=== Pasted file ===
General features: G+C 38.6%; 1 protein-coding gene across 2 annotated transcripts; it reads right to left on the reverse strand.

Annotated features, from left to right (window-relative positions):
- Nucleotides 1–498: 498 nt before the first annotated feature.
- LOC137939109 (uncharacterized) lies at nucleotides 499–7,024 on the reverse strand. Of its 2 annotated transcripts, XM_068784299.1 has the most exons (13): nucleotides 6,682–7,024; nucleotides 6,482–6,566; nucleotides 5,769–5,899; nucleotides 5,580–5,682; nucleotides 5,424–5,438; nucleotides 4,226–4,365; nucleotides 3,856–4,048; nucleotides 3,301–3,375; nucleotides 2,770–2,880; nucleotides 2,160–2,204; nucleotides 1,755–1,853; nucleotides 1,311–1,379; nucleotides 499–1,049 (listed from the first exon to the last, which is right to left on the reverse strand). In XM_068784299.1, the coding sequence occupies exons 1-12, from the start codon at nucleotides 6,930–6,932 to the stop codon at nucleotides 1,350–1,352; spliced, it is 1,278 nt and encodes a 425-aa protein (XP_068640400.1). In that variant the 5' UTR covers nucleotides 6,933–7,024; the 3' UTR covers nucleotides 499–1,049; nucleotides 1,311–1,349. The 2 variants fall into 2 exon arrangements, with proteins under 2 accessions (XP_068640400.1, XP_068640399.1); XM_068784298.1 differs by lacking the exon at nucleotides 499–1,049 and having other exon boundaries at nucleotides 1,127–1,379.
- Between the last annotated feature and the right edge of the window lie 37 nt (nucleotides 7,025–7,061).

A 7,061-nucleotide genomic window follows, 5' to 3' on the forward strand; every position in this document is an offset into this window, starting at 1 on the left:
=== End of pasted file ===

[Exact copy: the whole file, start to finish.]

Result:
General features: G+C 38.6%; 1 protein-coding gene across 2 annotated transcripts; it reads right to left on the reverse strand.

Annotated features, from left to right (window-relative positions):
- Nucleotides 1–498: 498 nt before the first annotated feature.
- LOC137939109 (uncharacterized) lies at nucleotides 499–7,024 on the reverse strand. Of its 2 annotated transcripts, XM_068784299.1 has the most exons (13): nucleotides 6,682–7,024; nucleotides 6,482–6,566; nucleotides 5,769–5,899; nucleotides 5,580–5,682; nucleotides 5,424–5,438; nucleotides 4,226–4,365; nucleotides 3,856–4,048; nucleotides 3,301–3,375; nucleotides 2,770–2,880; nucleotides 2,160–2,204; nucleotides 1,755–1,853; nucleotides 1,311–1,379; nucleotides 499–1,049 (listed from the first exon to the last, which is right to left on the reverse strand). In XM_068784299.1, the coding sequence occupies exons 1-12, from the start codon at nucleotides 6,930–6,932 to the stop codon at nucleotides 1,350–1,352; spliced, it is 1,278 nt and encodes a 425-aa protein (XP_068640400.1). In that variant the 5' UTR covers nucleotides 6,933–7,024; the 3' UTR covers nucleotides 499–1,049; nucleotides 1,311–1,349. The 2 variants fall into 2 exon arrangements, with proteins under 2 accessions (XP_068640400.1, XP_068640399.1); XM_068784298.1 differs by lacking the exon at nucleotides 499–1,049 and having other exon boundaries at nucleotides 1,127–1,379.
- Between the last annotated feature and the right edge of the window lie 37 nt (nucleotides 7,025–7,061).

A 7,061-nucleotide genomic window follows, 5' to 3' on the forward strand; every position in this document is an offset into this window, starting at 1 on the left: